No more Mr. Nice IT Guy
"If I touch your computer, you'll think that every future problem is caused by something I did. You'll tell everyone I ruined your computer. I'll be obligated to solve every computer problem you have from this day on. My own projects will be left to wither as I show you for the ninetieth time how to select a new font. If I refuse to help, you'll tell my boss I'm not a team player." – Dilbert
In this Dilbert cartoon a coworker asks Dilbert for help with her computer and he responds, "It's a trap!" To which she replies "Do you need a hug?" Dilbert responds: "Only if you can squeeze hard enough to kill me."
This observation is spot on, but also applies in a much larger context, to how IT gets asked to do things that have long-term ownership issues and yet we can't turn them down without looking uncooperative.
I was having a conversation with a friend who works in IT for a large company and what he said about the demands for service and expectations of the rest the organization gave me an idea. Before I explain what this idea is, let's consider the current condition of enterprise IT.
Today IT mostly finds itself in an uncomfortable situation. To recycle a much over-used metaphor, IT has been caught in a perfect storm created by budgets that are collapsing or barely staying level, increasing internal demand for solutions to improve line of business financials, and external services that undermine IT's authority and the integrity of internal solutions.
The budget issues aren't going away any time soon and neither is the internal demand for solutions, the latter because lines of business are aggressively looking for ways to improve the bottom line that the former issue makes impossible to satisfy.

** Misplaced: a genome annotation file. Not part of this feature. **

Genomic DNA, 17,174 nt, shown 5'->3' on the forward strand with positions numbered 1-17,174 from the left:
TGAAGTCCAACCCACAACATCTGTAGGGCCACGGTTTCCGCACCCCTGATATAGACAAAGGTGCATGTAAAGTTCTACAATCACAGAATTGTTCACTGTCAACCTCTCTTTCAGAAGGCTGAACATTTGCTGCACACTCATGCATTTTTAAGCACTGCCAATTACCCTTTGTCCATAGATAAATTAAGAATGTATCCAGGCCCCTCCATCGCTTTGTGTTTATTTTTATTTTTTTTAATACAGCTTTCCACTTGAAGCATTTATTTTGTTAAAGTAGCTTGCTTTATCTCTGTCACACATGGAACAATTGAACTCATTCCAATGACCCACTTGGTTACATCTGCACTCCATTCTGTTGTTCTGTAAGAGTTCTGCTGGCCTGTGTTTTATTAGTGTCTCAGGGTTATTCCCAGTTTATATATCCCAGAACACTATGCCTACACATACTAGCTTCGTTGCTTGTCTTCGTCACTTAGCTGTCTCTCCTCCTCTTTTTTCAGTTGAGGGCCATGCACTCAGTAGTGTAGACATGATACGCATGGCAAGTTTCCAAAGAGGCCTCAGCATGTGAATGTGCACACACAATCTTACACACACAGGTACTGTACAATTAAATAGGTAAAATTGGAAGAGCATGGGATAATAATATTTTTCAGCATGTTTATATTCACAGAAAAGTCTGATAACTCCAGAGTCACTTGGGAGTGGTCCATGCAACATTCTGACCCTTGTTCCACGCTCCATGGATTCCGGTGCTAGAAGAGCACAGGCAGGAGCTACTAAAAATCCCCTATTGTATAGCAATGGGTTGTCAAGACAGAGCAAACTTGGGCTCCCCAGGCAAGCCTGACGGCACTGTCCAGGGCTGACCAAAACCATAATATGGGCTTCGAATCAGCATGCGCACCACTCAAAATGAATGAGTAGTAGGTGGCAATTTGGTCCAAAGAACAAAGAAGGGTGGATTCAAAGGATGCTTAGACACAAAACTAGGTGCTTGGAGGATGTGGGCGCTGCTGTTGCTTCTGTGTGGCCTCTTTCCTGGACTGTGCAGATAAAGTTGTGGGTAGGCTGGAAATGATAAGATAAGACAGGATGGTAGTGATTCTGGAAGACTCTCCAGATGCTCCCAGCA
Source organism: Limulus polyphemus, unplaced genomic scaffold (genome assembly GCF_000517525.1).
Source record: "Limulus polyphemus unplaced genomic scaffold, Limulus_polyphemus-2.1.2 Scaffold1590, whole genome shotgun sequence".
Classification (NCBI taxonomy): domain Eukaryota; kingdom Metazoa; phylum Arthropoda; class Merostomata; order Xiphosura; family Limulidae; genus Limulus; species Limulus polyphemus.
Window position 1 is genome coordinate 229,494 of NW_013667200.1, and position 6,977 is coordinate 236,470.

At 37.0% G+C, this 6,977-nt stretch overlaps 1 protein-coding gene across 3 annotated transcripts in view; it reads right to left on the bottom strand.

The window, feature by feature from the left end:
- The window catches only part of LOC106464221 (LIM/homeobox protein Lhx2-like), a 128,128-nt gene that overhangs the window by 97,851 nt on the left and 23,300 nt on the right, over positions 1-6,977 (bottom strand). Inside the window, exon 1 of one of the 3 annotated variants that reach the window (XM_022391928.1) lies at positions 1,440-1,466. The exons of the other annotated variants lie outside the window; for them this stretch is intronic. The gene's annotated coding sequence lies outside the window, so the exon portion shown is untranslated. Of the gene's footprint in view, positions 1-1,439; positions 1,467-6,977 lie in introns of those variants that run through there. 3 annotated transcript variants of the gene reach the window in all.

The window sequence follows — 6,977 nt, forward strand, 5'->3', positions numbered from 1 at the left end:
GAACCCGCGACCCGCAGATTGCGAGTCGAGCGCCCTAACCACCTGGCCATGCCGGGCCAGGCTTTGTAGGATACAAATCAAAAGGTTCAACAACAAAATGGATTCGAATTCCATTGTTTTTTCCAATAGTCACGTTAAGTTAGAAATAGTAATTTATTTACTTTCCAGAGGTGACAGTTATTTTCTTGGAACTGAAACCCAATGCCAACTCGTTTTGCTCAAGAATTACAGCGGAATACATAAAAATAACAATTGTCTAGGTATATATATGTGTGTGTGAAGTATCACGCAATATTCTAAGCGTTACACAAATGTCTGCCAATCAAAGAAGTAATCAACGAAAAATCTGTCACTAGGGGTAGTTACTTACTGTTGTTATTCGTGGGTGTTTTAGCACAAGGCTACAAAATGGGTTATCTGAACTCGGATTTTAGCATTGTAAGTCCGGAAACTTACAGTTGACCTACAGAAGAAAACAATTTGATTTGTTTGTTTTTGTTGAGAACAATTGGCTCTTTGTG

The undermining of authority is particularly tricky because, given the budget and solution demand issues, the seductive lure of software-as-a-service and cloud computing makes it hard for IT to defend an internal strategy that the rest of company doesn't understand or, for political reasons, refuses to accept.
Given that some enterprises don't have IT represented at the board level it's hardly surprising that IT tends to get less respect than it deserves. Even where IT gets board level recognition, in most organizations IT becomes everyone's favorite whipping boy because no one really understands what IT actually does. The trouble is that everyone outside of IT expects a level of service that, given budgetary constraints, can't be supplied.
Just imagine if you went to sales and asked them to start organizing building maintenance or you went to accounting and asked them to run your customer conference? They'd quite rightly look at you as if you were nuts and tell you to be on your way. Those aren't things on the menu of stuff they do.
But they are the first to expect IT to add anything and everything to their menu and the idea that you won't do whatever they want is seen as your failure, not as you planning your work and working your plan.
So, my idea? Stop providing all of those services that involve anything that isn't absolutely defined and quantified. No more Mr. Helpful. No more "sure, you can use that application you think might be cool." You've got to justify it and we'll tell you what it will cost to support it and you'll have to find the funding. No more "we'll show you how to set up a Word document with two columns." We'll have scheduled Word classes (if we can afford them), otherwise read the freakin' manual.
The goal is to make the rest of the organization think twice before they ask for something that you, IT, doesn't have on the menu. It's a tough position to adopt but, given the current realities, it may be the only strategy that IT has to ensure it gets the core work done and to stop from wishing for the hug of death.